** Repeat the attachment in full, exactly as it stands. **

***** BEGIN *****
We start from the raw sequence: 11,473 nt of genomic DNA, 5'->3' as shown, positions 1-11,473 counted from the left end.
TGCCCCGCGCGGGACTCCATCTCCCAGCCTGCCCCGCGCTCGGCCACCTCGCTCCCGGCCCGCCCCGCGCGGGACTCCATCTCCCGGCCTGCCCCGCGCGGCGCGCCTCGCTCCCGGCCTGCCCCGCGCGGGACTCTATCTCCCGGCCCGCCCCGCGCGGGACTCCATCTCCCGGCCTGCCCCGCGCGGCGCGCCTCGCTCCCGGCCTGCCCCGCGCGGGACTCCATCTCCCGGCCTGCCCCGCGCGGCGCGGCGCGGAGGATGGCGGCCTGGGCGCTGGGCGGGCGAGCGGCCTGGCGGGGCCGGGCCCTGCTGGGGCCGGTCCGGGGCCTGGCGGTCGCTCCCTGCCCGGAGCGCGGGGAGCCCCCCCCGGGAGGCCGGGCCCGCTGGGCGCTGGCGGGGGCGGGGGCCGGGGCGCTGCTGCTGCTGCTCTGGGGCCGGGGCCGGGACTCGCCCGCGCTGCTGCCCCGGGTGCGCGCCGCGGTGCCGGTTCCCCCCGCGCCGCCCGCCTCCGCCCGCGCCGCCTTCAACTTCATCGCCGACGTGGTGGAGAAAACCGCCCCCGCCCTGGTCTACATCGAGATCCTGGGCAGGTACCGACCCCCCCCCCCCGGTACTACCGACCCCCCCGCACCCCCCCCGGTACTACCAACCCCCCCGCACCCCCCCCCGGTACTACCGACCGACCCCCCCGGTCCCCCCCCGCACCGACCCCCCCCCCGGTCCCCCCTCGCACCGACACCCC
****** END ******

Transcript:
We start from the raw sequence: 11,473 nt of genomic DNA, 5'->3' as shown, positions 1-11,473 counted from the left end.
TGCCCCGCGCGGGACTCCATCTCCCAGCCTGCCCCGCGCTCGGCCACCTCGCTCCCGGCCCGCCCCGCGCGGGACTCCATCTCCCGGCCTGCCCCGCGCGGCGCGCCTCGCTCCCGGCCTGCCCCGCGCGGGACTCTATCTCCCGGCCCGCCCCGCGCGGGACTCCATCTCCCGGCCTGCCCCGCGCGGCGCGCCTCGCTCCCGGCCTGCCCCGCGCGGGACTCCATCTCCCGGCCTGCCCCGCGCGGCGCGGCGCGGAGGATGGCGGCCTGGGCGCTGGGCGGGCGAGCGGCCTGGCGGGGCCGGGCCCTGCTGGGGCCGGTCCGGGGCCTGGCGGTCGCTCCCTGCCCGGAGCGCGGGGAGCCCCCCCCGGGAGGCCGGGCCCGCTGGGCGCTGGCGGGGGCGGGGGCCGGGGCGCTGCTGCTGCTGCTCTGGGGCCGGGGCCGGGACTCGCCCGCGCTGCTGCCCCGGGTGCGCGCCGCGGTGCCGGTTCCCCCCGCGCCGCCCGCCTCCGCCCGCGCCGCCTTCAACTTCATCGCCGACGTGGTGGAGAAAACCGCCCCCGCCCTGGTCTACATCGAGATCCTGGGCAGGTACCGACCCCCCCCCCCCGGTACTACCGACCCCCCCGCACCCCCCCCGGTACTACCAACCCCCCCGCACCCCCCCCCGGTACTACCGACCGACCCCCCCGGTCCCCCCCCGCACCGACCCCCCCCCCGGTCCCCCCTCGCACCGACACCCC